Hostile Work Places: A Traditional Value
Below is a link to an article in the Washington Post, March 7, 2021, about how Andrew Cuomo and his “aggressive style” is said to have created a hostile work environment that encompassed charges of sexual harassment. Here is one quote from one of Cuomo’s aides, Peter Ajemian:
“This did not happen,” he said. “Karen Hinton is a known antagonist of the Governor’s who is attempting to take advantage of this moment to score cheap points with made up allegations from 21 years ago.”
Most people accept the implication that what Cuomo did was something of an aberration whereas Ajemian’s quote reveals that this was not the case, that the hostile work environment Cuomo embraced was, in fact, quite normal given how we Americans think about and do politics.
That Karen Hinton was “a known antagonist of the Governor” who sought “to score cheap points with made up allegations” from a long time ago is course a good description of how Americans think about and do politics. Antagonism is the life-blood of American politics, and perhaps of any politics. And, of course, it is to be expected, as Ajemian’s quote implies. In other words, the hostility that Cuomo is said to have embraced is anything but aberrational. Hostility is what antagonism begets, always and everywhere.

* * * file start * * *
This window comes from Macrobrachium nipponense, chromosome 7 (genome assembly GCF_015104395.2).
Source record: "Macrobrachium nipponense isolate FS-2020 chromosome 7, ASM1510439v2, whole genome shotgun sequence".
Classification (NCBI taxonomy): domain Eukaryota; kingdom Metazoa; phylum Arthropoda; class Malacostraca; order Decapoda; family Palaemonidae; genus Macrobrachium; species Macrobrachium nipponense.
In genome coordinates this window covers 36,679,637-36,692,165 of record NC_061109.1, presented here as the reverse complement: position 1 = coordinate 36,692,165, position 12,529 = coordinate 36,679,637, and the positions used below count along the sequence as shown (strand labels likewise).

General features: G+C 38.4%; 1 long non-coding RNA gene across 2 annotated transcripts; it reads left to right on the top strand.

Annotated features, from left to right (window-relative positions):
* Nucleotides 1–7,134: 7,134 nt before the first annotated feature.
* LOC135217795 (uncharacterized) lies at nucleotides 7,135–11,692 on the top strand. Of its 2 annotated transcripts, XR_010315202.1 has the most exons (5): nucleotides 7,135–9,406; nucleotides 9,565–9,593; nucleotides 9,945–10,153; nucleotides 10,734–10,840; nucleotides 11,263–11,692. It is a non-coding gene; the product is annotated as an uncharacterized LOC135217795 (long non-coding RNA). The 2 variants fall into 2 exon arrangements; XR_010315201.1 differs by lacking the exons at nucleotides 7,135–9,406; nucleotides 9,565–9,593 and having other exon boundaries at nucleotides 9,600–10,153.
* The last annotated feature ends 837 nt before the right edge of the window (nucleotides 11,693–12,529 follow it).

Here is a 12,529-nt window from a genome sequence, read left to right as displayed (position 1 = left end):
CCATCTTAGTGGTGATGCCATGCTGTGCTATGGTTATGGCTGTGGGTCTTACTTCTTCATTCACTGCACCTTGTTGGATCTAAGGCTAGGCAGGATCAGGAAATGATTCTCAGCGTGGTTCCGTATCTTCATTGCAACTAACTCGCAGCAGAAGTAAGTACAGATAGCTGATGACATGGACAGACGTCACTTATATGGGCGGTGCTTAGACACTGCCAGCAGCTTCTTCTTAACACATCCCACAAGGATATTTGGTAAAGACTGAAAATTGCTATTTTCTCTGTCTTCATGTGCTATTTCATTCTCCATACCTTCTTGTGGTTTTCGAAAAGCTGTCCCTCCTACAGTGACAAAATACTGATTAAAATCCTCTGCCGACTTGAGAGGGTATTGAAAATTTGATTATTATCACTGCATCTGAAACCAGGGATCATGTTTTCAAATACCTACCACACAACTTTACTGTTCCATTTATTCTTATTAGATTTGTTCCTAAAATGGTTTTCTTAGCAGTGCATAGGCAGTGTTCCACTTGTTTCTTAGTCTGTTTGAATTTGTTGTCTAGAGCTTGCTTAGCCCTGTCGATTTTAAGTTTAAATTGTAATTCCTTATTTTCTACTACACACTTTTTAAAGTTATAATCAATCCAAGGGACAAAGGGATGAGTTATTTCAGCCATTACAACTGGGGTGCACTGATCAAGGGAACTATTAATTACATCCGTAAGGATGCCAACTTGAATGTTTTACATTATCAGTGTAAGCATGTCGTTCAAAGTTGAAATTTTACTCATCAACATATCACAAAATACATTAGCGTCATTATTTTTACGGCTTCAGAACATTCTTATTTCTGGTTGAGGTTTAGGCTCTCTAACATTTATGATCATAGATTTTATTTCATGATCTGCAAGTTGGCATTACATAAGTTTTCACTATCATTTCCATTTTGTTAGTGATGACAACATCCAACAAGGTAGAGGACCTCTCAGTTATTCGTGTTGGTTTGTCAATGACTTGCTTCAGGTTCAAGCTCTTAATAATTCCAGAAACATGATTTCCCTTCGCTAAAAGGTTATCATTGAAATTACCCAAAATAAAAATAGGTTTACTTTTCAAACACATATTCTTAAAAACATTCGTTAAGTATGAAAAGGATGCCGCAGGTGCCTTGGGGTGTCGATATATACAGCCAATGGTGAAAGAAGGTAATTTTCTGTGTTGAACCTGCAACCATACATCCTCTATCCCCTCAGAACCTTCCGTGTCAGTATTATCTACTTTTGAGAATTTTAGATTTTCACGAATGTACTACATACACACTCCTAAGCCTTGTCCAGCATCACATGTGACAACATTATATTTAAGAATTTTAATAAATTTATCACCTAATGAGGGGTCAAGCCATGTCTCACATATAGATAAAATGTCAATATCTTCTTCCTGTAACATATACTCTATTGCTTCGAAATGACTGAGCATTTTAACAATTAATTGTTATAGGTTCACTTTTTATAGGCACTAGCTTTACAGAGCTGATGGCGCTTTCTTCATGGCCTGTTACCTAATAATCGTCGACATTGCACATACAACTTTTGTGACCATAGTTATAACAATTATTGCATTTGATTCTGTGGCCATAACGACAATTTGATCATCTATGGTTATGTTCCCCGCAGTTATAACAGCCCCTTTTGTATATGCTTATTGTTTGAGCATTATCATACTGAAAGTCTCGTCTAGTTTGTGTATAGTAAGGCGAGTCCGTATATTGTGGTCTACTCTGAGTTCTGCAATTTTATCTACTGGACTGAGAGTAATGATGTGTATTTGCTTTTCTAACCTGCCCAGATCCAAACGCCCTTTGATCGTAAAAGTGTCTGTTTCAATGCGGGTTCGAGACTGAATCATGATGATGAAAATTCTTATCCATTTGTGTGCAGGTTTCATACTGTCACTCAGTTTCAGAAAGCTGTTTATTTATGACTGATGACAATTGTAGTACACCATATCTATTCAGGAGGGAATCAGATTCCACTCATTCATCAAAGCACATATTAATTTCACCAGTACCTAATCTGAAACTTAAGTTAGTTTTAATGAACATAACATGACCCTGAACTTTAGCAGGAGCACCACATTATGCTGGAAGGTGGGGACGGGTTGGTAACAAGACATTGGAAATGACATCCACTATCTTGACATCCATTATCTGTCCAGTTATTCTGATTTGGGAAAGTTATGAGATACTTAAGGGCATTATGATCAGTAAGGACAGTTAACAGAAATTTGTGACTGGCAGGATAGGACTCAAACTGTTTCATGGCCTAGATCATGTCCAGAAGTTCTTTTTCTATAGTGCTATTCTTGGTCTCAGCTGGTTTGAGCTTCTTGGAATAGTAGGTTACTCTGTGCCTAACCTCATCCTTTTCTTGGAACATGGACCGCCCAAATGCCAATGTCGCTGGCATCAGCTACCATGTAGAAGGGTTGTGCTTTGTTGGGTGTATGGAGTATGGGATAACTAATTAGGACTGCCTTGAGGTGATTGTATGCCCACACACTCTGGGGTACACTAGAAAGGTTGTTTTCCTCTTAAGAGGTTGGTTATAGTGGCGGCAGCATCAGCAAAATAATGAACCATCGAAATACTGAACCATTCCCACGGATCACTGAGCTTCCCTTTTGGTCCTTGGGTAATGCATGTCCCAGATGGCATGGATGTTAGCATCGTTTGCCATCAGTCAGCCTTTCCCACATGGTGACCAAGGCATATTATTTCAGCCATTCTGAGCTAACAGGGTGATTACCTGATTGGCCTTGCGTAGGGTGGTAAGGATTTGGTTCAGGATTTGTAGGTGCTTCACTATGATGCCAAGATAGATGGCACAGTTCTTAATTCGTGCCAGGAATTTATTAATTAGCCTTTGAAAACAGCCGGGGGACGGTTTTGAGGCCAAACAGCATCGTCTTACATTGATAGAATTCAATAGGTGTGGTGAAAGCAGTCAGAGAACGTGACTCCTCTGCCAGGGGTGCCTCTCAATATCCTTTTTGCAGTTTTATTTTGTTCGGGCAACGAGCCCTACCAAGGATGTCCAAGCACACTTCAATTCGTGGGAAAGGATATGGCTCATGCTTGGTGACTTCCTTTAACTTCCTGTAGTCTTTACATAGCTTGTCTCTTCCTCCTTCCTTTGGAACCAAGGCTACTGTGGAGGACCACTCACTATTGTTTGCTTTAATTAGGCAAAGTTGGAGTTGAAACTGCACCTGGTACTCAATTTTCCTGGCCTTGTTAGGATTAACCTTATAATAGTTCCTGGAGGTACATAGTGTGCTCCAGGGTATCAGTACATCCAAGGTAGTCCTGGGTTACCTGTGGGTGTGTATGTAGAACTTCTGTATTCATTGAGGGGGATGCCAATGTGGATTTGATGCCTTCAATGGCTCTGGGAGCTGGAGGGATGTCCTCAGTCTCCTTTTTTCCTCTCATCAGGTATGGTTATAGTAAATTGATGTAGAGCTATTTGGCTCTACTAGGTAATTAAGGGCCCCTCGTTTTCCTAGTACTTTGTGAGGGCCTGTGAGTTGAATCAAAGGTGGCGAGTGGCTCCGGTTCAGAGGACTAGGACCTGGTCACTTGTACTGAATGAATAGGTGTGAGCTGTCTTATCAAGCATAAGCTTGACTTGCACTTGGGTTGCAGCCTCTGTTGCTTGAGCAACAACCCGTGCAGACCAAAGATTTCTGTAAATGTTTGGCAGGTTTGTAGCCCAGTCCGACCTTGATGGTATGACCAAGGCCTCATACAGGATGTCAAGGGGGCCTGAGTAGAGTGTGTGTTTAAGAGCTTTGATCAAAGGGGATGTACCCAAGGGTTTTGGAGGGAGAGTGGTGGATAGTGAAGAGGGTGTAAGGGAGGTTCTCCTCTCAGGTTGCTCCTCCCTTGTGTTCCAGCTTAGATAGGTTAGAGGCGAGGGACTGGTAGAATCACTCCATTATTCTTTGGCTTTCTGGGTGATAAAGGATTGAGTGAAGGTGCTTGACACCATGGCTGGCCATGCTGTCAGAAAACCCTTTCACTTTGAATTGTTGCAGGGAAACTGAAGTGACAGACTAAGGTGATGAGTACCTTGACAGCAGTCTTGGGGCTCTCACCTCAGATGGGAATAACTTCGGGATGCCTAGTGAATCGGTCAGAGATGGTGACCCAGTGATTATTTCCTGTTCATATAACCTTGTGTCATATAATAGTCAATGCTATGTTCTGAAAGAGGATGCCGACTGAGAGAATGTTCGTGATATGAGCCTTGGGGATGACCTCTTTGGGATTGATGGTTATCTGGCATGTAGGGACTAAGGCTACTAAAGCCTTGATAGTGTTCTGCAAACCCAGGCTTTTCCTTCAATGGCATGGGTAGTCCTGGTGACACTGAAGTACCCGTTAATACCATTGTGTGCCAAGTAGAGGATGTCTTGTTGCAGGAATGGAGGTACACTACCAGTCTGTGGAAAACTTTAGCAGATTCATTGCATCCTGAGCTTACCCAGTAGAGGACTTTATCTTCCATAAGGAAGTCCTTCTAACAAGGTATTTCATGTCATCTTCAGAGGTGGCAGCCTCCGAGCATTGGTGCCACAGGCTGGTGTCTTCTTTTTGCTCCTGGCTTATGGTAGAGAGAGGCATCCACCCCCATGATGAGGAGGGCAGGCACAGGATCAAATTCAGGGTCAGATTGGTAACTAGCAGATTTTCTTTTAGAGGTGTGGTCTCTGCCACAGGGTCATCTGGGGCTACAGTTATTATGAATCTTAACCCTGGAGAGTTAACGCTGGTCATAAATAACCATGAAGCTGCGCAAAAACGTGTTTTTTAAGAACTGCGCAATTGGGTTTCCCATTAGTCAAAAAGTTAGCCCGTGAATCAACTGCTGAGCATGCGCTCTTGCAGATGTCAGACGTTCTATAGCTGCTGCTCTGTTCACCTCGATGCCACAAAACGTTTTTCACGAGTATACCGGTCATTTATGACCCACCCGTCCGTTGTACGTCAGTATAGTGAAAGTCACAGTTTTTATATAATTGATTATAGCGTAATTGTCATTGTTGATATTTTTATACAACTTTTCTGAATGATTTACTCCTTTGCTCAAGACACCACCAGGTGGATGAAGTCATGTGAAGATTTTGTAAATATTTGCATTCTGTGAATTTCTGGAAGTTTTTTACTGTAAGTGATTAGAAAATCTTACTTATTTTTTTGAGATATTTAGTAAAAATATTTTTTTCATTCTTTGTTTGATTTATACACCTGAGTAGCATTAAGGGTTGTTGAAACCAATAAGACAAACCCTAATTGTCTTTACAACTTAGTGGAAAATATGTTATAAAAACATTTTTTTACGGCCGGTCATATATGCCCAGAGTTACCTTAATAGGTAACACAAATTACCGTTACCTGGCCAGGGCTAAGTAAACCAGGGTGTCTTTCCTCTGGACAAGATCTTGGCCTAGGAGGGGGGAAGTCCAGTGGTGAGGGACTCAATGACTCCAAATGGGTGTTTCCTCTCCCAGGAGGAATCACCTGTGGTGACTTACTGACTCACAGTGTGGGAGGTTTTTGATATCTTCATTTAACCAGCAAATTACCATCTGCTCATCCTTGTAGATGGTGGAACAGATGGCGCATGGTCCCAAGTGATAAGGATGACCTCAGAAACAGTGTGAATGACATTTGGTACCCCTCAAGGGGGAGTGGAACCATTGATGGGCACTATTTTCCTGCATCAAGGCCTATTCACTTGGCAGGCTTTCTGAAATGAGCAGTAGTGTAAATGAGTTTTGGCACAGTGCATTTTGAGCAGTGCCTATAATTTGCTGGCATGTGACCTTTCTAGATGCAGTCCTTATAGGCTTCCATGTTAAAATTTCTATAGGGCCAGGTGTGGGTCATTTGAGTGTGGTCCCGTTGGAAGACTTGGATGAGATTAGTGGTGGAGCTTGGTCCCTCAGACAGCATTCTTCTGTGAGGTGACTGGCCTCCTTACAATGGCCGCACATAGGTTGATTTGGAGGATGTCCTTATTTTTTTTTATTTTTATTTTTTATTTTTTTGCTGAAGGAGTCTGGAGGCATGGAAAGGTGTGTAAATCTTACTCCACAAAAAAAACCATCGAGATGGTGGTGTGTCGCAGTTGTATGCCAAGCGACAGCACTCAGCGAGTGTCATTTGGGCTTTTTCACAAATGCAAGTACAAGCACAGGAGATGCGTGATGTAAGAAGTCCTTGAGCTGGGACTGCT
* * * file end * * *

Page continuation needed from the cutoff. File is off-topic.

This is the problem with the arguments that what is needed is a return to “traditional values” in order to solve the problem of hostile work environments. It is precisely those values that lead to, that facilitate the creation of such work places. What are needed are non-traditional values, new or different values, if the phenomenon like hostile work places are to disappear or be reformed.
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